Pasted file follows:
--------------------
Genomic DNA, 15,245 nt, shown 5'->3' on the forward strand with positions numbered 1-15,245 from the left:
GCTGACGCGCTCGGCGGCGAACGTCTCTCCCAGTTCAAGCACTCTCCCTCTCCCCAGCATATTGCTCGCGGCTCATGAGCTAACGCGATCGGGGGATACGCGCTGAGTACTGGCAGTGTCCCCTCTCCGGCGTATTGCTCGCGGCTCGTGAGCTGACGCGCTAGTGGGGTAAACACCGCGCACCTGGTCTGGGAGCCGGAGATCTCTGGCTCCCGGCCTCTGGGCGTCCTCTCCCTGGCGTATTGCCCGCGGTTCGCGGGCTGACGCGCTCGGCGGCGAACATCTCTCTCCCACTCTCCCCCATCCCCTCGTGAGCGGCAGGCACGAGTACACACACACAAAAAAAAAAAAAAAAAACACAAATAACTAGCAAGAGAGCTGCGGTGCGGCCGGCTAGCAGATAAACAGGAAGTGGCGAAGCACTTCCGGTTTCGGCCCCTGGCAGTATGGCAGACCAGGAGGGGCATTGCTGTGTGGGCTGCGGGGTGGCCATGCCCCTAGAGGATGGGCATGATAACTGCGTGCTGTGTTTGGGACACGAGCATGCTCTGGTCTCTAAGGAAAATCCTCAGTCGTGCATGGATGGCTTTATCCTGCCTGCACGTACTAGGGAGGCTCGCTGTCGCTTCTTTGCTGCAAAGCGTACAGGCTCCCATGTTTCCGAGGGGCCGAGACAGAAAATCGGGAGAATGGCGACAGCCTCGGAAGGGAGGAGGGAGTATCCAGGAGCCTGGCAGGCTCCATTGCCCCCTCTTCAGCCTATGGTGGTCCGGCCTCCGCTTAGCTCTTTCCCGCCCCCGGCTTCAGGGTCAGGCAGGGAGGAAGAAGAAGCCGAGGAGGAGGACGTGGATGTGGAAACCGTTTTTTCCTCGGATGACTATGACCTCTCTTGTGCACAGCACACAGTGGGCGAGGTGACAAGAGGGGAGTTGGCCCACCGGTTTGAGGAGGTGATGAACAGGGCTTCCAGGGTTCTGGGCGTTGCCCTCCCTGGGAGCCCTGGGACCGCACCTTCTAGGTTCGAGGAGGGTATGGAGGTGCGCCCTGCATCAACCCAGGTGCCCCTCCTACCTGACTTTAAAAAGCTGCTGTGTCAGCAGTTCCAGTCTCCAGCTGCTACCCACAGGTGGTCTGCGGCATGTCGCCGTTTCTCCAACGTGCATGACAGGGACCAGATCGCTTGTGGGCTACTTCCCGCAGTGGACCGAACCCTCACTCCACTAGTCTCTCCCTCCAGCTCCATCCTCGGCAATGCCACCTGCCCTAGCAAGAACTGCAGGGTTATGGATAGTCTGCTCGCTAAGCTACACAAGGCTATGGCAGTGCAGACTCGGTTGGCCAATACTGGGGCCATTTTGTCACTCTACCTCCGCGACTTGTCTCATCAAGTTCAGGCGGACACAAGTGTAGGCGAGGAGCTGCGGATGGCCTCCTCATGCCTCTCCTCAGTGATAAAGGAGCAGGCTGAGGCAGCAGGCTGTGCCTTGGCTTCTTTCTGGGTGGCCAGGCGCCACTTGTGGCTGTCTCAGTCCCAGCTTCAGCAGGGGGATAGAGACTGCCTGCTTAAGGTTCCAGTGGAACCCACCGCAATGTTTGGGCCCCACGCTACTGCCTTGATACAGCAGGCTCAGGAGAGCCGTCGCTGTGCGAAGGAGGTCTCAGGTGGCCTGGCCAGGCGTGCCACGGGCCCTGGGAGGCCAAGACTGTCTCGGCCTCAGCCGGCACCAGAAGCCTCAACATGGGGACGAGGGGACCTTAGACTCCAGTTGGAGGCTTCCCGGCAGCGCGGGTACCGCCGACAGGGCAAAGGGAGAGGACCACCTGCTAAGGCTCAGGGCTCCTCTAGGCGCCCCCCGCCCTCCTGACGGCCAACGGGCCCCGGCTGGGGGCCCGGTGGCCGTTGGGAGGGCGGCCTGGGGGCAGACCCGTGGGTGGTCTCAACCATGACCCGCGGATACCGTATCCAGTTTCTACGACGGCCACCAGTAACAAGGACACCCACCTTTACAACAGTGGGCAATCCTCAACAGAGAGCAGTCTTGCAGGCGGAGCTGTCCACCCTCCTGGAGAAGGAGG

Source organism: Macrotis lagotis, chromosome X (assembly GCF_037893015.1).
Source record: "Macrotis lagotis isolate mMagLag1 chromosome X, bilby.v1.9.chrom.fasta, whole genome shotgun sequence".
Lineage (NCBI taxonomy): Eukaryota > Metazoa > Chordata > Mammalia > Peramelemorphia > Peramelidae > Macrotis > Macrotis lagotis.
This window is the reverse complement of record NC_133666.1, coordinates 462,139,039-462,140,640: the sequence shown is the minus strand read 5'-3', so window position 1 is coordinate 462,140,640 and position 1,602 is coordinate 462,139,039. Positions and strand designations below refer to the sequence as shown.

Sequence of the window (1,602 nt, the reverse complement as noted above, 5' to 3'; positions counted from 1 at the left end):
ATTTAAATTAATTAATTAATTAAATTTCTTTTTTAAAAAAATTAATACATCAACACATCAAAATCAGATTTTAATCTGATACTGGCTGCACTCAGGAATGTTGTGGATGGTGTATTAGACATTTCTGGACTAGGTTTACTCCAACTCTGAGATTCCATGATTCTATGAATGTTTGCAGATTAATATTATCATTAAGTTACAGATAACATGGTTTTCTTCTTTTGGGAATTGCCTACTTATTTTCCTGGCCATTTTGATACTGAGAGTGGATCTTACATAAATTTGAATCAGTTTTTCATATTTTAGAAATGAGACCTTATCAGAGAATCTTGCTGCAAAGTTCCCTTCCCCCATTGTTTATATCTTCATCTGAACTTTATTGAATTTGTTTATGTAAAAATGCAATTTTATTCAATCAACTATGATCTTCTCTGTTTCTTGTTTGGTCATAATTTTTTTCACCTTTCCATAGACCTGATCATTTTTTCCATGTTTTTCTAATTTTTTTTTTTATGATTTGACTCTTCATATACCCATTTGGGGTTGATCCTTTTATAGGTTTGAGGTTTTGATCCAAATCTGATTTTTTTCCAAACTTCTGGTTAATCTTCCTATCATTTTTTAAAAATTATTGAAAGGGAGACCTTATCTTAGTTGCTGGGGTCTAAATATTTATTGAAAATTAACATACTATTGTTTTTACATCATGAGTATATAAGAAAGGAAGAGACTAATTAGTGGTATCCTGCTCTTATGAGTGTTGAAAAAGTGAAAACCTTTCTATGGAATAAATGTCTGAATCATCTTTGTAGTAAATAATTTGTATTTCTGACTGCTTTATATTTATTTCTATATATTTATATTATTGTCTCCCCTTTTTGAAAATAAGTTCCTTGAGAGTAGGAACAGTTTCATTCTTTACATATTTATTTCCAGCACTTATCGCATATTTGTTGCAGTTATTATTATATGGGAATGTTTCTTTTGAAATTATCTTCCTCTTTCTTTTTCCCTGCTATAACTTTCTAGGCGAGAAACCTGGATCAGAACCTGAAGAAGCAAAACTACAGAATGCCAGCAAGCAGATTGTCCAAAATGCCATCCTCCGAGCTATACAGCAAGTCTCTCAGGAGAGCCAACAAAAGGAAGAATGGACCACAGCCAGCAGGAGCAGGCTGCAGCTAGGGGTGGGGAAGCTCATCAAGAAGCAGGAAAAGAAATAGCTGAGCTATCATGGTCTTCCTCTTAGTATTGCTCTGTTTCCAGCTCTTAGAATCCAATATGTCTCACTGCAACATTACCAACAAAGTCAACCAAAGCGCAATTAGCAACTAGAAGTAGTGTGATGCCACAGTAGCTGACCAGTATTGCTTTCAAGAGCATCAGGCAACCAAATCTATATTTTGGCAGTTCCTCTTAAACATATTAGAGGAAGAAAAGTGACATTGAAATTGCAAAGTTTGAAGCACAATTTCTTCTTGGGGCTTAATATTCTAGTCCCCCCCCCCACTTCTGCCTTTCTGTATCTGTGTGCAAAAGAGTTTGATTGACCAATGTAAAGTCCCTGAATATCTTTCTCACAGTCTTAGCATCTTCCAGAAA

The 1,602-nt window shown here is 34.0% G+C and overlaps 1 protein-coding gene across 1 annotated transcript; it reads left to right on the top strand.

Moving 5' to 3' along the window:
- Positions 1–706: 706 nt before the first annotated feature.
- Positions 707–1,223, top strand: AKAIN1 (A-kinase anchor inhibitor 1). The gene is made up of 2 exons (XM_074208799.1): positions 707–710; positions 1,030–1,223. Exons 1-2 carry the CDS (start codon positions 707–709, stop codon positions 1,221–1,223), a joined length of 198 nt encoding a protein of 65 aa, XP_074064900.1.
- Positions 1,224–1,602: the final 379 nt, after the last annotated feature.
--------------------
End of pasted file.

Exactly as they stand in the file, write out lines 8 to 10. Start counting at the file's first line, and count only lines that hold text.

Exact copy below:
ATTTAAATTAATTAATTAATTAAATTTCTTTTTTAAAAAAATTAATACATCAACACATCAAAATCAGATTTTAATCTGATACTGGCTGCACTCAGGAATGTTGTGGATGGTGTATTAGACATTTCTGGACTAGGTTTACTCCAACTCTGAGATTCCATGATTCTATGAATGTTTGCAGATTAATATTATCATTAAGTTACAGATAACATGGTTTTCTTCTTTTGGGAATTGCCTACTTATTTTCCTGGCCATTTTGATACTGAGAGTGGATCTTACATAAATTTGAATCAGTTTTTCATATTTTAGAAATGAGACCTTATCAGAGAATCTTGCTGCAAAGTTCCCTTCCCCCATTGTTTATATCTTCATCTGAACTTTATTGAATTTGTTTATGTAAAAATGCAATTTTATTCAATCAACTATGATCTTCTCTGTTTCTTGTTTGGTCATAATTTTTTTCACCTTTCCATAGACCTGATCATTTTTTCCATGTTTTTCTAATTTTTTTTTTTATGATTTGACTCTTCATATACCCATTTGGGGTTGATCCTTTTATAGGTTTGAGGTTTTGATCCAAATCTGATTTTTTTCCAAACTTCTGGTTAATCTTCCTATCATTTTTTAAAAATTATTGAAAGGGAGACCTTATCTTAGTTGCTGGGGTCTAAATATTTATTGAAAATTAACATACTATTGTTTTTACATCATGAGTATATAAGAAAGGAAGAGACTAATTAGTGGTATCCTGCTCTTATGAGTGTTGAAAAAGTGAAAACCTTTCTATGGAATAAATGTCTGAATCATCTTTGTAGTAAATAATTTGTATTTCTGACTGCTTTATATTTATTTCTATATATTTATATTATTGTCTCCCCTTTTTGAAAATAAGTTCCTTGAGAGTAGGAACAGTTTCATTCTTTACATATTTATTTCCAGCACTTATCGCATATTTGTTGCAGTTATTATTATATGGGAATGTTTCTTTTGAAATTATCTTCCTCTTTCTTTTTCCCTGCTATAACTTTCTAGGCGAGAAACCTGGATCAGAACCTGAAGAAGCAAAACTACAGAATGCCAGCAAGCAGATTGTCCAAAATGCCATCCTCCGAGCTATACAGCAAGTCTCTCAGGAGAGCCAACAAAAGGAAGAATGGACCACAGCCAGCAGGAGCAGGCTGCAGCTAGGGGTGGGGAAGCTCATCAAGAAGCAGGAAAAGAAATAGCTGAGCTATCATGGTCTTCCTCTTAGTATTGCTCTGTTTCCAGCTCTTAGAATCCAATATGTCTCACTGCAACATTACCAACAAAGTCAACCAAAGCGCAATTAGCAACTAGAAGTAGTGTGATGCCACAGTAGCTGACCAGTATTGCTTTCAAGAGCATCAGGCAACCAAATCTATATTTTGGCAGTTCCTCTTAAACATATTAGAGGAAGAAAAGTGACATTGAAATTGCAAAGTTTGAAGCACAATTTCTTCTTGGGGCTTAATATTCTAGTCCCCCCCCCCACTTCTGCCTTTCTGTATCTGTGTGCAAAAGAGTTTGATTGACCAATGTAAAGTCCCTGAATATCTTTCTCACAGTCTTAGCATCTTCCAGAAA

The 1,602-nt window shown here is 34.0% G+C and overlaps 1 protein-coding gene across 1 annotated transcript; it reads left to right on the top strand.

Moving 5' to 3' along the window: